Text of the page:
The new Transformers movie expertly duplicates the experience of taking an endless road trip with your father, who refuses to see you as a separate person and who is also quietly falling apart. It's dull, horrifying and miserable. But after nine hours, you realize you're seeing the failure of patriarchy, in miniature.

Spoilers ahead...

I'm not kidding: Transformers 4 really is about taking a road trip with your slowly unraveling dad. If your dad was Mark Wahlberg, and he was a hapless man-child who spends all his time inventing useless robots. And if your dad was willing to let the CIA kill you, to protect a transforming alien robot he just met.


In Transformers: Age of Extinction, Wahlberg plays Cade Yeager, a failed inventor who's on the verge of losing his house, and who basically depends on his teenage daughter to take care of him and bring him endless trays of chicken and beer. Until he finds a broken-down truck that turns out to be Optimus Prime, and he gets drawn into a world where Autobots and Decepticons alike are being hunted by the CIA and their many, many (too many!) allies.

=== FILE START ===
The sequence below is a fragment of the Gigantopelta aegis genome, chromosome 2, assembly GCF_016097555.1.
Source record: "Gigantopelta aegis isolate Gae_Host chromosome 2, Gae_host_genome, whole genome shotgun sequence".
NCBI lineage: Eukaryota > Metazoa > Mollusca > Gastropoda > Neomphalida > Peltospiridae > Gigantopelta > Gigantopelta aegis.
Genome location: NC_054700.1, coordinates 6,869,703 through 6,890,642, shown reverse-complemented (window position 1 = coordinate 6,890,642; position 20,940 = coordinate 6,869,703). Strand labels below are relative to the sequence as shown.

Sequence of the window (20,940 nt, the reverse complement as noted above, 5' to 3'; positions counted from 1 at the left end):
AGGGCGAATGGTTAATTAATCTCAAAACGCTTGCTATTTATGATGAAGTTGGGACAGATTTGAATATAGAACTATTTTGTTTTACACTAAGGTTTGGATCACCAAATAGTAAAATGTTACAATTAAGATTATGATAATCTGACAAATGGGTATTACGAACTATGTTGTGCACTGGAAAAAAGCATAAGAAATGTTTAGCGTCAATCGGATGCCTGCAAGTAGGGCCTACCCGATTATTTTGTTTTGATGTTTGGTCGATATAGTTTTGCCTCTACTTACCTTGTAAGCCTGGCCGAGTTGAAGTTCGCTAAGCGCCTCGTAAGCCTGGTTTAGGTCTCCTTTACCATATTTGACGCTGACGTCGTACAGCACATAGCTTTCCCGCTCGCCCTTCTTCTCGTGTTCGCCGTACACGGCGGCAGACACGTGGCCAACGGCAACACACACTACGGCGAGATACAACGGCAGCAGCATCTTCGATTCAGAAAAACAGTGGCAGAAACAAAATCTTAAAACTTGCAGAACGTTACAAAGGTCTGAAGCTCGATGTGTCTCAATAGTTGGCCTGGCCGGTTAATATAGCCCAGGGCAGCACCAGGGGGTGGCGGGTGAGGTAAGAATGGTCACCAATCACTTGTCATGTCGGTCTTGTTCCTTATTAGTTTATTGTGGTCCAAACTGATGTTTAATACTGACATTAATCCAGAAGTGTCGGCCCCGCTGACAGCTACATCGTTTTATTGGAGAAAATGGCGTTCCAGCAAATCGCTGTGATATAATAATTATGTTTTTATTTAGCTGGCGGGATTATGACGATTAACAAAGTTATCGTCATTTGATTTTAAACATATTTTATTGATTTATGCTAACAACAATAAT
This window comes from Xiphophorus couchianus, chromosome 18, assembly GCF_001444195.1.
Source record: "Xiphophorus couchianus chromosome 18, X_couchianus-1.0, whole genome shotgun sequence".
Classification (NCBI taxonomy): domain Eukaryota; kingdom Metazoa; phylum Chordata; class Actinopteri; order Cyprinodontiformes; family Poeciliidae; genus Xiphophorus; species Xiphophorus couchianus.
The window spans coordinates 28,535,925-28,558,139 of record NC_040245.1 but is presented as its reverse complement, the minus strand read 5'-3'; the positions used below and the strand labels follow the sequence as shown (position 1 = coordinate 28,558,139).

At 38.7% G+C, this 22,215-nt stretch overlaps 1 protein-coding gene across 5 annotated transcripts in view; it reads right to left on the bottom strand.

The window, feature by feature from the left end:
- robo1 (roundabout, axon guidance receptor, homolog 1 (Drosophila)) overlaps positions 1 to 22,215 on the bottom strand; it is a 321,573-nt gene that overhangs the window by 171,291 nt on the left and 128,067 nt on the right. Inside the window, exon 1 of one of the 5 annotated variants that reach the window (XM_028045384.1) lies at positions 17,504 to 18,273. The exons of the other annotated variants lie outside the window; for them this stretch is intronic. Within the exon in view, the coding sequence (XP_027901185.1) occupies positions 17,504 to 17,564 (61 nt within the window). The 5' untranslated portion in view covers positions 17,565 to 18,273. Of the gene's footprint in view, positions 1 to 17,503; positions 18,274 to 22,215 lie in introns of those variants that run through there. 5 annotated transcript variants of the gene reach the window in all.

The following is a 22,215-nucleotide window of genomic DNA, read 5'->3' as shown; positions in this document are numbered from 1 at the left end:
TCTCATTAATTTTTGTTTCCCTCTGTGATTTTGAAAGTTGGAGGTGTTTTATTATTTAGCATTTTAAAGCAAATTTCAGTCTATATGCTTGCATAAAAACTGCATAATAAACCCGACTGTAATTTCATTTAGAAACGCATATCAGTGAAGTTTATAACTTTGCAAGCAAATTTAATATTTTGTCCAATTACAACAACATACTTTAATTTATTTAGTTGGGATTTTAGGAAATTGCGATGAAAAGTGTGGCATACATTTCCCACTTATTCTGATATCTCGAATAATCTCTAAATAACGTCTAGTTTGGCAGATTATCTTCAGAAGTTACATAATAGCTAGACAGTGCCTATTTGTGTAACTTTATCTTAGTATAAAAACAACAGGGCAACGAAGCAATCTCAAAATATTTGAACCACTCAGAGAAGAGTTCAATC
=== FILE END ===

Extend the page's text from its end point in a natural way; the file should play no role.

Soon enough, Cade, his daughter Tess (Nicola Peltz) and her secret boyfriend Shane (Jack Reynor) are on the run with Optimus, and they wind up traveling around assembling a team of Autobots and then plotting various missions. It ought to be bracing, but instead it just feels kind of futile.


I think you ought to know I'm feeling very depressed

This is the least fun Transformers movie. Even Transformers 2 had a certain jolly insanity. You expect a Transformers film to be ten hours long and feature incomprehensible shit-in-a-blender action sequences and borderline offensive stereotypes — but you don't expect it to be this joyless. Depressed, even. Optimus Prime mopes through this movie, occasionally mustering a weird outburst like "I'll kill you" before subsiding back into anhedonia.

Even the movie's big fist-pumping triumphant sequences feel grudging, like "here you go, whatever. You can pump your fist if you want, I guess. I don't care." The movie manages to make dinobots feel sad and pathetic. DINOBOTS.


Why is this film so glum? Because it's actually trying to capture the feeling of spending several weeks trapped in a car (or truck) with your father, watching his midlife crisis curdle into despair. Lars von Trier only wishes he could make a movie as bleak and existentially discomfiting as this one.